عنوان مقاله [English]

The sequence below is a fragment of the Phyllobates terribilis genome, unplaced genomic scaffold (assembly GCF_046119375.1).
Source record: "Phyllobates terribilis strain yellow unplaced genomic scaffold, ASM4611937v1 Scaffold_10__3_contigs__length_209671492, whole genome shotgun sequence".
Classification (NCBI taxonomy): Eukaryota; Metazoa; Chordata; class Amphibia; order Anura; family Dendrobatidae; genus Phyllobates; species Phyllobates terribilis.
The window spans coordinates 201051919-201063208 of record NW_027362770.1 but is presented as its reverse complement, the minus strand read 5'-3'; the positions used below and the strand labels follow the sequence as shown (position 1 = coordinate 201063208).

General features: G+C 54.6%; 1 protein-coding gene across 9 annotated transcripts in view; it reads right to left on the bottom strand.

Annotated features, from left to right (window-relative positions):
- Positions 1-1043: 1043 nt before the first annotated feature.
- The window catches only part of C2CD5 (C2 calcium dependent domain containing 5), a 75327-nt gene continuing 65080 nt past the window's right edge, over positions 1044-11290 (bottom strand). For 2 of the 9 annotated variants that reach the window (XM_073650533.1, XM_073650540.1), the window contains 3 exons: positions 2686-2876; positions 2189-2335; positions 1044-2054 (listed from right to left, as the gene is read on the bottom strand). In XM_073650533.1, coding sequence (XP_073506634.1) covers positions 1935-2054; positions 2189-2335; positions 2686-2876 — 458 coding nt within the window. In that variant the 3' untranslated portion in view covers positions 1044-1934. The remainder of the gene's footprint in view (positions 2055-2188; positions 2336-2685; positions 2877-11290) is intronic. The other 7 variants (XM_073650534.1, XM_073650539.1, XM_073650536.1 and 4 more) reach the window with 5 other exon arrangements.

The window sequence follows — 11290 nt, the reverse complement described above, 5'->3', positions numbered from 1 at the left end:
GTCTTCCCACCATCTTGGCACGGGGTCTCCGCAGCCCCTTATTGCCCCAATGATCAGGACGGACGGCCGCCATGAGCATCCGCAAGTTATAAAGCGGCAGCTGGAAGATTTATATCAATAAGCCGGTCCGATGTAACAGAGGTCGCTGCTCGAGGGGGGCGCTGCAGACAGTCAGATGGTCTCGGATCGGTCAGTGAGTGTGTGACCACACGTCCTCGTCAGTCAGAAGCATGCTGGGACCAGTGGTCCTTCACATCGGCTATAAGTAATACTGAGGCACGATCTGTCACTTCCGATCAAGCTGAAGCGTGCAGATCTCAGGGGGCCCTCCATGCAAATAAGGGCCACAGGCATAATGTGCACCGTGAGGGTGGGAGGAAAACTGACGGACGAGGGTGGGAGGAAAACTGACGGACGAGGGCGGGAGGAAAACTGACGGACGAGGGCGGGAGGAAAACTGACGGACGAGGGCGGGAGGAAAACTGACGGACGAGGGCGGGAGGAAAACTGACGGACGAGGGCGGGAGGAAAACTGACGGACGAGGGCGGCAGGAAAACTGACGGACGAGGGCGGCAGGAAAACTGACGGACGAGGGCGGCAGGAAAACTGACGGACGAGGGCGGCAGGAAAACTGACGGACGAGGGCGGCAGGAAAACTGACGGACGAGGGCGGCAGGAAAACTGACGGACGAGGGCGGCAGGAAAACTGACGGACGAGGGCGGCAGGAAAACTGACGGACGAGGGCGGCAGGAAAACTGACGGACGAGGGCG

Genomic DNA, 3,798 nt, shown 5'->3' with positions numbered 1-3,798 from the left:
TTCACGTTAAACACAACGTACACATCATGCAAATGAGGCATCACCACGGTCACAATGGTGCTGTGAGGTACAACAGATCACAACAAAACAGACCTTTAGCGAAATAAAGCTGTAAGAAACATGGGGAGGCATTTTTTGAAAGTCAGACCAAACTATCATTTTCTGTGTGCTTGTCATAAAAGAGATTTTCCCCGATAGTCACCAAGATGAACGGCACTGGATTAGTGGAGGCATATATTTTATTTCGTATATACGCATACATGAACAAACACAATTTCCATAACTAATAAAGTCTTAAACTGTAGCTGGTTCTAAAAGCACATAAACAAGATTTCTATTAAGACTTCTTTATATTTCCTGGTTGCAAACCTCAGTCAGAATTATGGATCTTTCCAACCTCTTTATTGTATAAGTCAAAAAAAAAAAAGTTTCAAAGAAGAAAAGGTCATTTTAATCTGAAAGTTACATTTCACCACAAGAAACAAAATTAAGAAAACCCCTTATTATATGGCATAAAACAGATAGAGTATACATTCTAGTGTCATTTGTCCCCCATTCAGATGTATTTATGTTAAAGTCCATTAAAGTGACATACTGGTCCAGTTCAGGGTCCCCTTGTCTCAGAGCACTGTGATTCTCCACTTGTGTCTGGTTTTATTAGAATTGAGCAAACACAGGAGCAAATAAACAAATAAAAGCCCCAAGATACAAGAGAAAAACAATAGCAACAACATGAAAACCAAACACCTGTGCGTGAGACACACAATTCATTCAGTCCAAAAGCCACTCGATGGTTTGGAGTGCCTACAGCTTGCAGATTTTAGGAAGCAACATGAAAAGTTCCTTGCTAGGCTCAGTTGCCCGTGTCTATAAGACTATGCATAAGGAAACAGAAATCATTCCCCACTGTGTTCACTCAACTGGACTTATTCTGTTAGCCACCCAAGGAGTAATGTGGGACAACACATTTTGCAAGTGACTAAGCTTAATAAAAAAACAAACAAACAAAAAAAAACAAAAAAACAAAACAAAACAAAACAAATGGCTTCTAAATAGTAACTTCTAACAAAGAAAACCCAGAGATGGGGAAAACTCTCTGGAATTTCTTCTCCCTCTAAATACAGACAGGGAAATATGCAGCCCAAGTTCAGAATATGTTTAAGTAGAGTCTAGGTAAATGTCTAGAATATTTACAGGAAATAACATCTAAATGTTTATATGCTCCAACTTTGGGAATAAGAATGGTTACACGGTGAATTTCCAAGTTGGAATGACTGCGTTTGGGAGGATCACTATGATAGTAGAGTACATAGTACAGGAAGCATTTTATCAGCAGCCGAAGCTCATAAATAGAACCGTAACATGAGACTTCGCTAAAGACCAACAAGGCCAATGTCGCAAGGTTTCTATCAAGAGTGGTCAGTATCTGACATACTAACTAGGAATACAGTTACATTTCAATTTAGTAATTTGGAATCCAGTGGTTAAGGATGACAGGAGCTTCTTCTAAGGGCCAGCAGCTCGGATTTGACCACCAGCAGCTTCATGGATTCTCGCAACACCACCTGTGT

Phreatophytes are the plants that supply their water requirements directly through the development of efficient roots from surface water resources and for optimum growth, the root should be in direct contact with water or a completely moist soil. Considering the importance of roots in the process of water and nutrient uptake from soil, it is necessary to study the mechanism of root adaptation to environmental stresses, including drought stress, especially in woody phreatophyte species, which are more important in forestation. In this research, the weight and length distribution of Eucalyptus camaldulensis Dehnh roots as a pharotypophyte species was investigated. The experiment was carried out under lysimetric conditions at different irrigation regimes (irrigation at field capacity as control, 30% and 60% of deficit irrigation). The results of this study indicated that the weight and root length decreased with decreasing plant access to water or deficit irrigation. The weight and length distribution of roots at different depths depended on the amount of plant access to water, so that the root distribution in the deeper soil decreased by increased deficit irrigation stress. Therefore, it can be concluded that, in contrast to xerophyte and mesophyte plants, the root penetration of E. camaldulensis depends thoroughly on the amount of water in the deeper soil depths. In other words, the dried underlying layers of soil inhibit the root growth in the depths, and the plant manages its vegetative growth through adaptation with available water in the soil surface layers.